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Wingman Wednesday

Alan Ruck

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Ruck with Kieran Culkin in “Succession.” Photo by Craig Blankenhorn – © 2018 – HBO

No, we didn’t shirk our daily responsibilities and run off into the city with Alan Ruck to take in a Cubs game and be seated alongside the Sausage King of Chicago at a fancy lunch, but that didn’t make our chat any less exciting. The star of the iconic 80s comedy “Ferris Bueller’s Day Off” has had an impressive career that has spanned four decades, but it is his most recent role as Connor Roy in the new HBO series “Succession” that has him giddy with excitement.

We recently sat down with Ruck to discuss the dramatic turn his character takes in an upcoming episode, the reason the show’s writers search for the comedy in every scene, and why he considers himself the cockroach of the acting world.

TrunkSpace: What struck us right away about “Succession” is that it’s story, character and performance, which seems to be a rarity in this super hero, everything-is-based-on-something else age.
Ruck: Yeah, it really is. It’s beautifully written. Jesse Armstrong and his gang of writers are really gifted. It’s also funny and… there’s a line in the show, I don’t know how many episodes you’ve seen, but in one of the episodes the character of Tom, played by Matthew Macfadyen, tells Greg, who’s played by Nick Braun, “Being rich is like being a super hero, only you get to wear a suit that’s designed by Armani.” In that way, I guess we are like super heroes… or maybe super villains. (Laughter)

TrunkSpace: There’s certainly a lot of villainous twists and turns. From a performance standpoint, does that help to keep things interesting for you knowing that your arc could really go anywhere?
Ruck: Yeah, it’s exciting. When I auditioned for this, just the little description on the page sent to me from my manager said this character will evolve as the series progresses. In the pilot, and in the first three episodes, I really don’t do that much. And then in Episode 4, all of a sudden I was given a certain amount of responsibility at a sort of a corporate function, and things progressed from there. And then in the second season, and I think we will get a second season, Connor’s going to pursue some political aspirations, and it’s insane.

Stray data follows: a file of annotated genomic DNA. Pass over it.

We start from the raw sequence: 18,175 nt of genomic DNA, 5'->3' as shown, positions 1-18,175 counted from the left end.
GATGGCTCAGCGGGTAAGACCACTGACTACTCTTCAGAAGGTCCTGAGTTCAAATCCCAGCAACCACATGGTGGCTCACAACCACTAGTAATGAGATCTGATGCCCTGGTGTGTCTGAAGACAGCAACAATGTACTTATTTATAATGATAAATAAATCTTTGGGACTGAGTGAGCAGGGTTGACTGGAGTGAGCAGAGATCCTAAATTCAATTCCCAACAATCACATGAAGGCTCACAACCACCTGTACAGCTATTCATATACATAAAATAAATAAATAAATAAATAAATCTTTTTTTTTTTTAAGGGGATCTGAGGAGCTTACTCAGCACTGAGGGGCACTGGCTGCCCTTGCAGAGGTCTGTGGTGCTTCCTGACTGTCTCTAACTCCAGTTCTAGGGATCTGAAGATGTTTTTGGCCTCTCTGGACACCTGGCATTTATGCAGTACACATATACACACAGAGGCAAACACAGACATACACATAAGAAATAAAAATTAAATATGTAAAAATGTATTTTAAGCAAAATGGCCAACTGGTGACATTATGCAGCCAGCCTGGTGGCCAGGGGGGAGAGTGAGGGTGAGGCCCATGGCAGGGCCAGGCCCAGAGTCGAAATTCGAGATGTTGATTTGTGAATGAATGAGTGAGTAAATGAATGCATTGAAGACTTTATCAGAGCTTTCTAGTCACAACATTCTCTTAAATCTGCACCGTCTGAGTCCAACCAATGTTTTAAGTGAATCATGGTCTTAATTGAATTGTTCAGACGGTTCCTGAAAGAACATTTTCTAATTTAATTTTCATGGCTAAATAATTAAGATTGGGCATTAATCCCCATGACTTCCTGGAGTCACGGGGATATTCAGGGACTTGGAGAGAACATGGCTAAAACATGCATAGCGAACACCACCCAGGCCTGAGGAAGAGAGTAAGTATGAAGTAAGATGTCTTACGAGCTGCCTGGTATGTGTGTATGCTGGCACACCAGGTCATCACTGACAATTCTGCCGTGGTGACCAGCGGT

Clearly this guy, he suffers from delusional disorder, and we were kind of discovering things as we went along. I think maybe Jesse has known all along, and he’s allowing me to discover these things, but it could be that Connor is on the spectrum somewhere, in terms of maybe something like Aspergers. But he definitely suffers from delusional disorder, which I found out is on the same spectrum as schizophrenia. A schizophrenic will say, “I’m becoming a giraffe,” and you’ll say, “Okay,” and then a delusional personal will say, “I’m going to become President.” So technically it’s within the realm of possibility, but not very likely.

TrunkSpace: And the character’s personal journey within the family, being that he was the son from a previous marriage, makes for an interesting dynamic.
Ruck: Yeah. The old man is hard as nails, and probably the character that’s most like him is Siobhan (Sarah Snook), who’s our sister. She’s just as tough and smart as him, and ruthless. But the old man is not really heartless, and I actually think he feels a little bit guilty about Connor, because that marriage was a disaster, and then my parents got divorced, maybe when I was eight years old, so in a way I think maybe the old man thinks that he kind of abandoned me or stranded me. But for all of us, for all the kids, really the driving force is to win the old man’s approval. For Connor, here’s a guy in his 50s, and he still wants daddy’s approval. It’s sad.

TrunkSpace: Which brings me to our initial thought when we first heard about the series. “This is the really dark version of ‘Arrested Development’.”
Ruck: (Laughter) Absolutely.

TrunkSpace: As twisted as the relationship is with all of the kids in the “Arrested Development” fictional family, they also are all really just looking for some kind of validation or approval.
Ruck: Yeah. There was a movie that was made, I don’t know, 45 years ago or something – “I Never Sang for My Father,” with Gene Hackman and Melvyn Douglas. And even in that, there’s a line where he says, “Just because a person dies it doesn’t mean the relationship ends.” I think it is a life long challenge for many people to make peace with the relationship they have with their parents, or didn’t have – trying to figure that out or just get right with it.